The St George Migrant Resource Centre is happy to announce the publication of a research paper, ‘Love stories: understanding the caring journeys of aged Greek-Australian carers’. This paper, published in the Health and Social Care in the Community Journal, was researched and co-authored in partnership with Principle Researchers Dr Debbie Horsfall, University of Western Sydney, Dr Ilse Blignault, University of New South Wales, Dr Astrid Perry, South East Sydney Local Health District Multicultural Health Unit and a very own Penny Antonopoulos, Manager Disability & Mental Health Programs. Thanks also to Senior Research Assistant Donna Bridges, University of Western Sydney and Research Assistant Sofie Zogalis, Sofie also a sta
ff member of ADS.
This paper fills a significant gap on culturally and linguistically diverse (CALD) carer studies and focuses on one of the largest CALD populations in the St George area of Sydney. An abstract follows:
This article documents the findings of a short-term longitudinal study that explored the caring journeys of aged Greek carers providing in-home care for their spouse. Through a deeper understanding of carers’ decisions and decision-making and insights from service providers and community leaders, we aimed to inform policy makers, service managers and providers about how to develop and promote culturally appropriate support services, and negotiate them with carers and care recipients in a timely way. Initially, we conducted three focus groups and one follow-up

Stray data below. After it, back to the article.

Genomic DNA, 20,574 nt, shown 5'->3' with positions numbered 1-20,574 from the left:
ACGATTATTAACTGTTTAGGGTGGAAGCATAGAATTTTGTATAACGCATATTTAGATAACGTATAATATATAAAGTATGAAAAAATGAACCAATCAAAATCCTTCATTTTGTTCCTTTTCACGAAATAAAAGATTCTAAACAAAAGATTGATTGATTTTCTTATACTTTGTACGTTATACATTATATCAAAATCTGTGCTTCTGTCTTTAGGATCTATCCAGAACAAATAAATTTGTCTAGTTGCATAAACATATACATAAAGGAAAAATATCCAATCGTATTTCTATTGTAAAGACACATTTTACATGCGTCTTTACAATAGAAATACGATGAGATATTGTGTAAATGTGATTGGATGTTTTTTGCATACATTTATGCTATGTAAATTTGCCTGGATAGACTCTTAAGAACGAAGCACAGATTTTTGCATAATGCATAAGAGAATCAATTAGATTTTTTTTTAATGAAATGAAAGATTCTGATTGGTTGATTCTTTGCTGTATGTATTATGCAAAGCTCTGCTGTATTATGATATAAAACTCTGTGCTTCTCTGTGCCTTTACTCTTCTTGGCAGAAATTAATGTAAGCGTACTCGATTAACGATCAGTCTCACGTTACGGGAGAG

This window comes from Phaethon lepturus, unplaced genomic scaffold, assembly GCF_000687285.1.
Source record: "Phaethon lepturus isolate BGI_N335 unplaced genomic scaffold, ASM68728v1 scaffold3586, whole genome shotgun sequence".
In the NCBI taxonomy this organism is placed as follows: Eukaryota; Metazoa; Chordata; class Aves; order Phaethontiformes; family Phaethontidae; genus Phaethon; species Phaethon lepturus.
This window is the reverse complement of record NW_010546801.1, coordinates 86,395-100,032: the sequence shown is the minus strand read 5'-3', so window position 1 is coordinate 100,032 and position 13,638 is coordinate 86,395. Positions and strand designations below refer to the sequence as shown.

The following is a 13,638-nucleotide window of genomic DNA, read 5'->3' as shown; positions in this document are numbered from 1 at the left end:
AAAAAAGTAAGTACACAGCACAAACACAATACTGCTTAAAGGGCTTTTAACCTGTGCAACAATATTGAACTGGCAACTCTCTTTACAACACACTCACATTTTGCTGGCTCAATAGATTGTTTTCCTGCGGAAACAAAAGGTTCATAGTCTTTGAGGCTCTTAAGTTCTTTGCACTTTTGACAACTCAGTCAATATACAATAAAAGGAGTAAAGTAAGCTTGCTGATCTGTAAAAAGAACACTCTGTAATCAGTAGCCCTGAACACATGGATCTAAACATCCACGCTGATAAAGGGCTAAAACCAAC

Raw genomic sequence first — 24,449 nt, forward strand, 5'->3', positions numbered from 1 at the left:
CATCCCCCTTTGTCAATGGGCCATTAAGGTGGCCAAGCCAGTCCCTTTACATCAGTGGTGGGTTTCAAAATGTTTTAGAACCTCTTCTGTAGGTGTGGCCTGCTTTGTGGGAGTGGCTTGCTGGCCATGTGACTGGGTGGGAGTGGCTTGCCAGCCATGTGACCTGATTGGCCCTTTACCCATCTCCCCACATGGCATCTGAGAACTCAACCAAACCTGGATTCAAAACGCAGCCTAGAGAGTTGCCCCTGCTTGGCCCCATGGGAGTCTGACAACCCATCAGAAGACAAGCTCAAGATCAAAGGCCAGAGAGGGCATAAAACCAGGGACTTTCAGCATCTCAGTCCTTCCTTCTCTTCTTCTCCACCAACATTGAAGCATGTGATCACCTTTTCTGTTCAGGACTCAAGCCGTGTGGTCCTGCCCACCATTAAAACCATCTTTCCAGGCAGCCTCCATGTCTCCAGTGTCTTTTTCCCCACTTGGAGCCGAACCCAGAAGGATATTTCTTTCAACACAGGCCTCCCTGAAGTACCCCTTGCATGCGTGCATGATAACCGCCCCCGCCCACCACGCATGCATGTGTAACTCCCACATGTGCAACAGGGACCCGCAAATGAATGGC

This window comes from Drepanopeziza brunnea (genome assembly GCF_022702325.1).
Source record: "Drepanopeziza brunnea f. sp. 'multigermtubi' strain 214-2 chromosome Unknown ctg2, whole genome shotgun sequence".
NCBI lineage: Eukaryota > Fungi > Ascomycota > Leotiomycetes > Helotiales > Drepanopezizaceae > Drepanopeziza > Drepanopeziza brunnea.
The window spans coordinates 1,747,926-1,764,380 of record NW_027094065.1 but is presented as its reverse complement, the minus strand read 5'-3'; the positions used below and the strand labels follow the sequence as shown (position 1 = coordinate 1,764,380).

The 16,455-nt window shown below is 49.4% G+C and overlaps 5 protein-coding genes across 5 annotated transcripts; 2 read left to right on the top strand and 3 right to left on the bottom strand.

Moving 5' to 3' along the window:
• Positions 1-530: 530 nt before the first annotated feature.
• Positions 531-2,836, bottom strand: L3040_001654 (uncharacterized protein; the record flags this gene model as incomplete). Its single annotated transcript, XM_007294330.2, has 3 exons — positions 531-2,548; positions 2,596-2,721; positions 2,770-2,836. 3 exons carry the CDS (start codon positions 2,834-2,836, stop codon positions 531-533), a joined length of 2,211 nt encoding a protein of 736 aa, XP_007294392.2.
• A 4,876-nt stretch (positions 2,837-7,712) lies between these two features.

forum with service providers and Greek community leaders. Then, over a 6-month period, we conducted two in-home interviews and two telephone interviews with 12 older Greek carers. We sought to understand factors influencing carers’ decision-making regarding service uptake, and we provided information about services as required. Through our thematic analysis, we found that most carers wanted to remain as independent as possible and to avoid forced separation from the one they loved, through institutionalisation. They placed great value on their caring role which, while a struggle at times, gave them a sense of meaning, purpose and belonging. We also found that carers had great resourcefulness, strength and competence. They were all in long-term relationships, had negotiated coming to a foreign country and establishing themselves and were now in the process of negotiating old age and increasing frailty while at the same time providing care and support to family and friends. Our findings suggest that services need to
be communicated in ways which support what carers value, not on outdated assumptions about cultural groups, otherwise providers will perpetuate exclusion. We propose an outreach in-home service model with an emphasis on ageing well and staying at home. This model of service provision is a model of care which emphasises relationships and community, and seeks to build social and cultural capital.
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